I also saw your article on the two main schools of writing. One being writing is rewriting, and the other being writing is writing. Obviously, I am finding myself in the school of writing is writing, but I am worrying that such a choice is the downfall of the beginner who is never satisfied.
Randy sez: OK, there are a lot of implicit questions in there, so I’ll respond as best I can:
1) You’re comparing a dark fantasy that requires no research to a dark historical that would require mountains of research. It’s true that historicals require a lot research and fantasies don’t. But fantasies still require a lot of pre-work, because you have to do your world-building. Some prefer to do that up front. Others prefer to do it after the story is written. Doesn’t matter when you do it. Only matters THAT you do it. Sooner or later, you gotta build your Storyworld.
2) You’re a bit worried that you’re not writing every day. No worries there. That’s something you’ll work up to. You’re only 15 years old. That should give you a fair bit of time. It’s true that school does tend to get in the way. Be aware that you will never have more free time than you do now. Once you get to college, your free time will shrink. Once you get out of college, it’ll disappear almost completely. Once you get kids, you’ll find that you don’t have enough time to do it all. Just a word to the wise.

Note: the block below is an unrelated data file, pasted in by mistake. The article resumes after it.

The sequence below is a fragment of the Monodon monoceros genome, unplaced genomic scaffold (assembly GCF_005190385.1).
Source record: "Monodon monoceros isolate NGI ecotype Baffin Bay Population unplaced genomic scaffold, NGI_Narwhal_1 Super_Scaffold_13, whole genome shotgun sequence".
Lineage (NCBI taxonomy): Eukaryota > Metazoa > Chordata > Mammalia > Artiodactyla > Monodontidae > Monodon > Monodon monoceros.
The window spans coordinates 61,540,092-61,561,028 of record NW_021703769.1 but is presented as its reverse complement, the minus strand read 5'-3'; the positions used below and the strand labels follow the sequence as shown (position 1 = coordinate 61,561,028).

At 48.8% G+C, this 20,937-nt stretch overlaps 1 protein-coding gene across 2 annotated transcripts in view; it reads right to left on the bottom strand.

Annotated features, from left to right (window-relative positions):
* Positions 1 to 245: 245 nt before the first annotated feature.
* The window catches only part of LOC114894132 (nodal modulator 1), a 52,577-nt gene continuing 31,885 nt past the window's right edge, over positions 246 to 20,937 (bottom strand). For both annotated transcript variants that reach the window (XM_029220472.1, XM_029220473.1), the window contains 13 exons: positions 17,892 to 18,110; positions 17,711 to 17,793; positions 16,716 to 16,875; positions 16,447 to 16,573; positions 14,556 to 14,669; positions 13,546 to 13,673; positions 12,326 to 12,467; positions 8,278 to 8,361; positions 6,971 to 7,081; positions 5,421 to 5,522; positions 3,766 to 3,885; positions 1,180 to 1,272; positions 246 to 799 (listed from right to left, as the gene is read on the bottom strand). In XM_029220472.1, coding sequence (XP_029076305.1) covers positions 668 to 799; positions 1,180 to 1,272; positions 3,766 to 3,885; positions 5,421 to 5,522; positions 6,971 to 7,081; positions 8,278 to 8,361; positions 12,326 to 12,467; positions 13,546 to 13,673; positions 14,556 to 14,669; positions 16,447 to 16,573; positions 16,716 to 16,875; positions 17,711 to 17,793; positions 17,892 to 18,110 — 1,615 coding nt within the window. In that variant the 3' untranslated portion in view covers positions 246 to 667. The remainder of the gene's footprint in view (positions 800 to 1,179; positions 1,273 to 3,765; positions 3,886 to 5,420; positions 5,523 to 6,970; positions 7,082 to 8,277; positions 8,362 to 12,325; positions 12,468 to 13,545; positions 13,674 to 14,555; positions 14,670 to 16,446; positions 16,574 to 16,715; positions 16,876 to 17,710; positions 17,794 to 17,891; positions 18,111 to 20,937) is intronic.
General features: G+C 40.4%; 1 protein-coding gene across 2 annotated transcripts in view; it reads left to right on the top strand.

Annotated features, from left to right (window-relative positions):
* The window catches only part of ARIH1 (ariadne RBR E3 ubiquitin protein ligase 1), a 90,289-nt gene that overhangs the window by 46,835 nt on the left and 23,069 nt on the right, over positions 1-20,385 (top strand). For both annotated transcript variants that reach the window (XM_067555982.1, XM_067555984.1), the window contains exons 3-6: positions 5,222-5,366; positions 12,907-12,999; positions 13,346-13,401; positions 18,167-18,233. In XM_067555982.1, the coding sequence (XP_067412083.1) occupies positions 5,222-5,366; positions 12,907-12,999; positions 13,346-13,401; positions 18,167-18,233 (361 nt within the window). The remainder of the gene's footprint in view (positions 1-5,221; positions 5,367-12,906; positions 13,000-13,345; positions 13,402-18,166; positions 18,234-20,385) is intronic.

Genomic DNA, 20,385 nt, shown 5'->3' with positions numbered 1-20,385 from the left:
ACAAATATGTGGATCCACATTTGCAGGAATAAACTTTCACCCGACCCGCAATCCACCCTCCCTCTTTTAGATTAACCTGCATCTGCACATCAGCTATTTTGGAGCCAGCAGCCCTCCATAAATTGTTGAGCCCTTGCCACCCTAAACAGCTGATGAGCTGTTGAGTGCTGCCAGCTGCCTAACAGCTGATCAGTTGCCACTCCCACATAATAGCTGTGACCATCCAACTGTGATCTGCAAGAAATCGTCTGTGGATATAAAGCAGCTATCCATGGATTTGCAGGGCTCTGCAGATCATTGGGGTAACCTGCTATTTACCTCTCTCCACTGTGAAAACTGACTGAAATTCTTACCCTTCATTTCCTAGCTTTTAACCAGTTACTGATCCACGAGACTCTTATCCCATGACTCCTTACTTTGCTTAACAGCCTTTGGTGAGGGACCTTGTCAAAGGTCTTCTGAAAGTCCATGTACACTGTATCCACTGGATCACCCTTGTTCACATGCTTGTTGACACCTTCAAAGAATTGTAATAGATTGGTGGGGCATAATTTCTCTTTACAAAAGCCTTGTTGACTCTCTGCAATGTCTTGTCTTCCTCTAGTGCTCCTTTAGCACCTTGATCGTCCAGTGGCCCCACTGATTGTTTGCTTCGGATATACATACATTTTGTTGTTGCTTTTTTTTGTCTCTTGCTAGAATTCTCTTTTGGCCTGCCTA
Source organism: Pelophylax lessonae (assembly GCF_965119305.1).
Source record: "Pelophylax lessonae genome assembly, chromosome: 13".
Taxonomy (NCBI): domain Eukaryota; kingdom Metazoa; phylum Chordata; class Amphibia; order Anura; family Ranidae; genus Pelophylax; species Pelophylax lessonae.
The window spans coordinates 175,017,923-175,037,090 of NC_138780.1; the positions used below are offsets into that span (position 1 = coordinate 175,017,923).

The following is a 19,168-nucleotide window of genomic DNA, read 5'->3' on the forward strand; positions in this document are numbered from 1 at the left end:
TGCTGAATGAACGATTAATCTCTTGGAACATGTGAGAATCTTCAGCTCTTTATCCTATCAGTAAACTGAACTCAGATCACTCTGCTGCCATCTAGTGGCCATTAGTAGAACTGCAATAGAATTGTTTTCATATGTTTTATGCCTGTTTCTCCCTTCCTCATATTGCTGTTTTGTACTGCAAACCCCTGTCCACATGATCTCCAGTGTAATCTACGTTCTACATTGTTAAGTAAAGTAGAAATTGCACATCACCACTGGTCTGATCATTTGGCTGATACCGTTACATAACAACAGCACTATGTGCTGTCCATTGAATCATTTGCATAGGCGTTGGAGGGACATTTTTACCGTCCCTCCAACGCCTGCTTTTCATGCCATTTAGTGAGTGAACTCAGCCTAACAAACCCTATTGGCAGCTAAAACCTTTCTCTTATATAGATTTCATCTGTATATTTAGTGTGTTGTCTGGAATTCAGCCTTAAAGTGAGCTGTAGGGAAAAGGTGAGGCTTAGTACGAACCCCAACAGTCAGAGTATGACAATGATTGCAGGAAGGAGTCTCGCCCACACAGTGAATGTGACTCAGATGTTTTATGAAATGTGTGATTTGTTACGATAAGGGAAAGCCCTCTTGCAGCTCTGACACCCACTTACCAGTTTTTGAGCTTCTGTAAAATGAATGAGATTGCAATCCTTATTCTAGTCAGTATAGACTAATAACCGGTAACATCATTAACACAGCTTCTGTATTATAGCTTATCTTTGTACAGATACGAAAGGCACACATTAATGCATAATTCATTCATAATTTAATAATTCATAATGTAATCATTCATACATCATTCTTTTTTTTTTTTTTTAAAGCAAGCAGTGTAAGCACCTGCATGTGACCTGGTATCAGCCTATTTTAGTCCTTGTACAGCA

3) You’re stuck in the first chapter. OK, this is an order: Stop rewriting chapter 1 and go write chapter 2. Don’t rewrite chapter 2; move on and write chapter 3. If you keep endlessly reworking the first chapter, you are going to stagnate faster than last month’s milk with the dead fly floating in it. Write the whole book. If you get critiques of earlier chapters, don’t fix what’s broke in those chapters. Instead, apply what you learned from those critiques to whatever chapter you’re working on right now. Don’t stop and revise until you finish the first draft.
4) You’ve got a pessimistic critique buddy. Fire him. Now. That’s the last thing you need right now. Find somebody who is mostly positive. Find somebody who can tell you the ONE thing you need to work on. A negative-oriented critique buddy will drown you unless you’ve got an Xtremely optimistic nature yourself. (See the August 2010 issue of my e-zine for more on optimism versus pessimism and how to develop your optimism if you’re not naturally gifted that way.)